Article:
Winston Peters said the list selection was democratic and both women should just accept it, however anyone who has read Michael Laws’ ‘The Demon Profession’ will know, democratic is the absolute very last thing NZ First list selection process should be called. And all this from the man who wants to 'keep the rest honest!'
Given his trouble with deserters one would have thought that McDonald and Bloxham – the first loyal to the point of giving up a Beehive office for her leader – are exactly the sort of people Mr Peters needs in his neighbouring benches.
Labour, the Alliance and the Greens received a boost this week from an umbrella of environmental groups who rated the parties on their commitment to the environment. ECO gave the Greens and the Alliance a five star rating and Labour three stars and said a National/ACT/ NZ First government would be undesirable from an environmental perspective.
If there was any doubt that the Alliance feared losing the environmental vote to the Greens then a strong Alliance conservation launch – in the Coromandel no less – will remind everyone that these two parties are competing hard for votes. The conservation policies of these two parties differ marginally, as would be expected given the Greens former role in the Alliance.
Meanwhile throughout the week the increasingly mercurial Winston Peters has been sticking to his non disclosure position on his coalition intentions. For some this amounts to his holding the country to ransom before he has even been elected, and he is certainly getting a rise, both out of the media and of his competing parties.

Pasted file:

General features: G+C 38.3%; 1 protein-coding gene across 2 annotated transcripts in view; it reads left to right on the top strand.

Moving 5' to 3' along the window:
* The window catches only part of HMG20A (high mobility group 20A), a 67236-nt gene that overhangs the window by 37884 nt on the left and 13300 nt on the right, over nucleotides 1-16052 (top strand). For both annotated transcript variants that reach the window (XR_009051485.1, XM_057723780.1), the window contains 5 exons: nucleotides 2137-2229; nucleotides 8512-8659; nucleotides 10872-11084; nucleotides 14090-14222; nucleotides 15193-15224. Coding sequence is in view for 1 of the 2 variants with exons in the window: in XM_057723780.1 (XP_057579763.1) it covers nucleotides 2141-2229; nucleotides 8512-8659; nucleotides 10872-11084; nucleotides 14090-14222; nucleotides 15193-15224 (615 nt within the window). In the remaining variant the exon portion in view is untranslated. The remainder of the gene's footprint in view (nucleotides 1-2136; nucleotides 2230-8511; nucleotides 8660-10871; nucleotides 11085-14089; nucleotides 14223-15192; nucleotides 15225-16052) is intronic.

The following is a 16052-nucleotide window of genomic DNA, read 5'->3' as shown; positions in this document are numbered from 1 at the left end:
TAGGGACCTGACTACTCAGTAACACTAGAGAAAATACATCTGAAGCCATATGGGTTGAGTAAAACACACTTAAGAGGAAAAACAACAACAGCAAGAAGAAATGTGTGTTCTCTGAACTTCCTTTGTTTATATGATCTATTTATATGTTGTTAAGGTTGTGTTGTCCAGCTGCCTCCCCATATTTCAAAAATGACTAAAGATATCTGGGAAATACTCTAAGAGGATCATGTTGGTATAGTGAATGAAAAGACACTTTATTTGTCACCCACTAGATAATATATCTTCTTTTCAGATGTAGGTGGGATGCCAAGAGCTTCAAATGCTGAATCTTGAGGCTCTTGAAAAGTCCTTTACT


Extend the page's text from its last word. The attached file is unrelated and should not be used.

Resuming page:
Peters repeatedly says he will probably vote issue by issue from the cross benches rather than enter into a coalition that will not offer what he wants – namely a commitment to make MMP work and a new economic direction.
He will not get a new economic direction from National so he is effectively ruling that out and he has gone to lengths to stress that Labour offer little new in that respect also.
The commitment to make MMP work is ironic given the betrayal that many voters felt last time when he returned the Nats after promising he was the only man who could get rid of them.
Now the man who has made a virtue of twisting the principles of MMP, and who in many peoples minds has ruined the new electoral system, is trying to paint himself as the system’s greatest advocate and protector. People should not forget the fiasco of three years ago.
All the news of this last week however pales beside perhaps the best news yet for the government. This weeks Household Labour Force survey shows unemployment falling and the economy growing.
This is just the positive news the government needs to take on the campaign trail and will help in painting the centre-right as successful and positive and the left as negative doomsayers.
Still as this column is written the All Blacks are losing again and who knows yet what impact this national disappointment may bring to the polls.
Only three weeks to go...